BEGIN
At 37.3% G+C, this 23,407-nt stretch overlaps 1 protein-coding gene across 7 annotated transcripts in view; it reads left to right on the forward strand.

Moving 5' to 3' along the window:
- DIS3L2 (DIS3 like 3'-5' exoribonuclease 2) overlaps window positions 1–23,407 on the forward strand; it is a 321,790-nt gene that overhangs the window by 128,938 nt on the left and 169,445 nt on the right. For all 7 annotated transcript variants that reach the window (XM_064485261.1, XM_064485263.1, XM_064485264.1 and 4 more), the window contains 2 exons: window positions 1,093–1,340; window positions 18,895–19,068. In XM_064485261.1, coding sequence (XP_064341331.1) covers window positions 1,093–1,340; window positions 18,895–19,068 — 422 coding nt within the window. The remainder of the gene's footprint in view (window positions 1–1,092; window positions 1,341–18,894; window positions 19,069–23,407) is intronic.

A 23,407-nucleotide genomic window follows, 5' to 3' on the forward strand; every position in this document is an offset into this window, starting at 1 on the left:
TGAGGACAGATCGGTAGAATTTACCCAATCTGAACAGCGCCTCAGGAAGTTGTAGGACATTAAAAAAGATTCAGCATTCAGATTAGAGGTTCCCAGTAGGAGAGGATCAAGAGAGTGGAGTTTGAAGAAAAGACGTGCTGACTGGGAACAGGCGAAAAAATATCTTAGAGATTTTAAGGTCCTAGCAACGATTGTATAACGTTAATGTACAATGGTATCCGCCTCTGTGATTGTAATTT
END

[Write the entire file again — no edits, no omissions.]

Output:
At 37.3% G+C, this 23,407-nt stretch overlaps 1 protein-coding gene across 7 annotated transcripts in view; it reads left to right on the forward strand.

Moving 5' to 3' along the window:
- DIS3L2 (DIS3 like 3'-5' exoribonuclease 2) overlaps window positions 1–23,407 on the forward strand; it is a 321,790-nt gene that overhangs the window by 128,938 nt on the left and 169,445 nt on the right. For all 7 annotated transcript variants that reach the window (XM_064485261.1, XM_064485263.1, XM_064485264.1 and 4 more), the window contains 2 exons: window positions 1,093–1,340; window positions 18,895–19,068. In XM_064485261.1, coding sequence (XP_064341331.1) covers window positions 1,093–1,340; window positions 18,895–19,068 — 422 coding nt within the window. The remainder of the gene's footprint in view (window positions 1–1,092; window positions 1,341–18,894; window positions 19,069–23,407) is intronic.

A 23,407-nucleotide genomic window follows, 5' to 3' on the forward strand; every position in this document is an offset into this window, starting at 1 on the left:
TGAGGACAGATCGGTAGAATTTACCCAATCTGAACAGCGCCTCAGGAAGTTGTAGGACATTAAAAAAGATTCAGCATTCAGATTAGAGGTTCCCAGTAGGAGAGGATCAAGAGAGTGGAGTTTGAAGAAAAGACGTGCTGACTGGGAACAGGCGAAAAAATATCTTAGAGATTTTAAGGTCCTAGCAACGATTGTATAACGTTAATGTACAATGGTATCCGCCTCTGTGATTGTAATTT